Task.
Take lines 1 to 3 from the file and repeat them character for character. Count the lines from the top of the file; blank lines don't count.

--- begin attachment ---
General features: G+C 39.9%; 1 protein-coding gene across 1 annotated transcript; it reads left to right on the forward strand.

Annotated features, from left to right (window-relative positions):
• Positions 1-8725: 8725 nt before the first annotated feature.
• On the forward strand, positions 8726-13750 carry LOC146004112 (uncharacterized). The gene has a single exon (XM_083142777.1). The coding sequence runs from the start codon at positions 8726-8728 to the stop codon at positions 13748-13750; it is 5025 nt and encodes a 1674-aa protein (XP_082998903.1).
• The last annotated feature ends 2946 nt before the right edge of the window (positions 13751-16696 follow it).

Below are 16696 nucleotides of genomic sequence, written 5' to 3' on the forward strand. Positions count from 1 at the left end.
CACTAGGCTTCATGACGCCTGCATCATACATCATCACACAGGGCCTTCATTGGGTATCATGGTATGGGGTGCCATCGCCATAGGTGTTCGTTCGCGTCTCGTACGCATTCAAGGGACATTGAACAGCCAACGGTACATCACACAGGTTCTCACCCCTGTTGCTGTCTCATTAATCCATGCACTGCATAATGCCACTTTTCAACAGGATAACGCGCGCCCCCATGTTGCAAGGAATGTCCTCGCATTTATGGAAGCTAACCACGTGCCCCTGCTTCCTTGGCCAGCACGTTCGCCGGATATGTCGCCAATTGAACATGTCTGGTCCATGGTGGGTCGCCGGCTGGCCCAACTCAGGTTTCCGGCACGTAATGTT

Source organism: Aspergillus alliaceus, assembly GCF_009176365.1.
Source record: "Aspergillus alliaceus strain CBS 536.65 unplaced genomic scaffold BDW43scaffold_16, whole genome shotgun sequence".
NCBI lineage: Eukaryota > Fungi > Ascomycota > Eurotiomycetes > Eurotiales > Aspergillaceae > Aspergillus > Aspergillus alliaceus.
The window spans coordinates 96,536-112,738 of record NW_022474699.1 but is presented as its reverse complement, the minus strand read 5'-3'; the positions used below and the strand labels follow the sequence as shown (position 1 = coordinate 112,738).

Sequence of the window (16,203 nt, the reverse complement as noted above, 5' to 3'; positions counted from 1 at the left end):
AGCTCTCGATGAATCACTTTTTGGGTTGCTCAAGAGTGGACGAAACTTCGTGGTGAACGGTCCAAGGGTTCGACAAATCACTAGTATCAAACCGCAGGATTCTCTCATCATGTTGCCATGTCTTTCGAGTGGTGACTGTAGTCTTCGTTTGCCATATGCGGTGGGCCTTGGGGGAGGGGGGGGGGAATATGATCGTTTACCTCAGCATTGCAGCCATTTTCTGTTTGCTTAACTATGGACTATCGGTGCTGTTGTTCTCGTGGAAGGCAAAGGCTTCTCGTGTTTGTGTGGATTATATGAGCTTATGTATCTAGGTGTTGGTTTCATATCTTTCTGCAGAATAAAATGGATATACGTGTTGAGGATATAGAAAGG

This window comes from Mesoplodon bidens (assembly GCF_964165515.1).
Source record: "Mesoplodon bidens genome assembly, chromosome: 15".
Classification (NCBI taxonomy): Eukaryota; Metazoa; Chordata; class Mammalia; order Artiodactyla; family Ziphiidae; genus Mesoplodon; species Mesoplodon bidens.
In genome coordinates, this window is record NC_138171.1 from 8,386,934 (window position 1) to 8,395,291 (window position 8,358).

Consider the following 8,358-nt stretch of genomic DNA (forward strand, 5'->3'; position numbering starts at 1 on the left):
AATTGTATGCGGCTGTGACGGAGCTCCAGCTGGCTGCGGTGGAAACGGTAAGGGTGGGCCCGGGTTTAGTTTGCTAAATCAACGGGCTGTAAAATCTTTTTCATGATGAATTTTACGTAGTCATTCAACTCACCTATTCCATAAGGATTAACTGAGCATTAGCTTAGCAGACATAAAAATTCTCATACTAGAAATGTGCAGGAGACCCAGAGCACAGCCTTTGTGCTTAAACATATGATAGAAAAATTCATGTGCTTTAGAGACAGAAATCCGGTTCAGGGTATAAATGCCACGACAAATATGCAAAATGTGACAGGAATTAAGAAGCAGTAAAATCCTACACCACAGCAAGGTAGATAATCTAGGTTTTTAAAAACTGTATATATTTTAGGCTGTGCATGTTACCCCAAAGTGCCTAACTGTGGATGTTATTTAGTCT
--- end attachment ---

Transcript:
General features: G+C 39.9%; 1 protein-coding gene across 1 annotated transcript; it reads left to right on the forward strand.

Annotated features, from left to right (window-relative positions):
• Positions 1-8725: 8725 nt before the first annotated feature.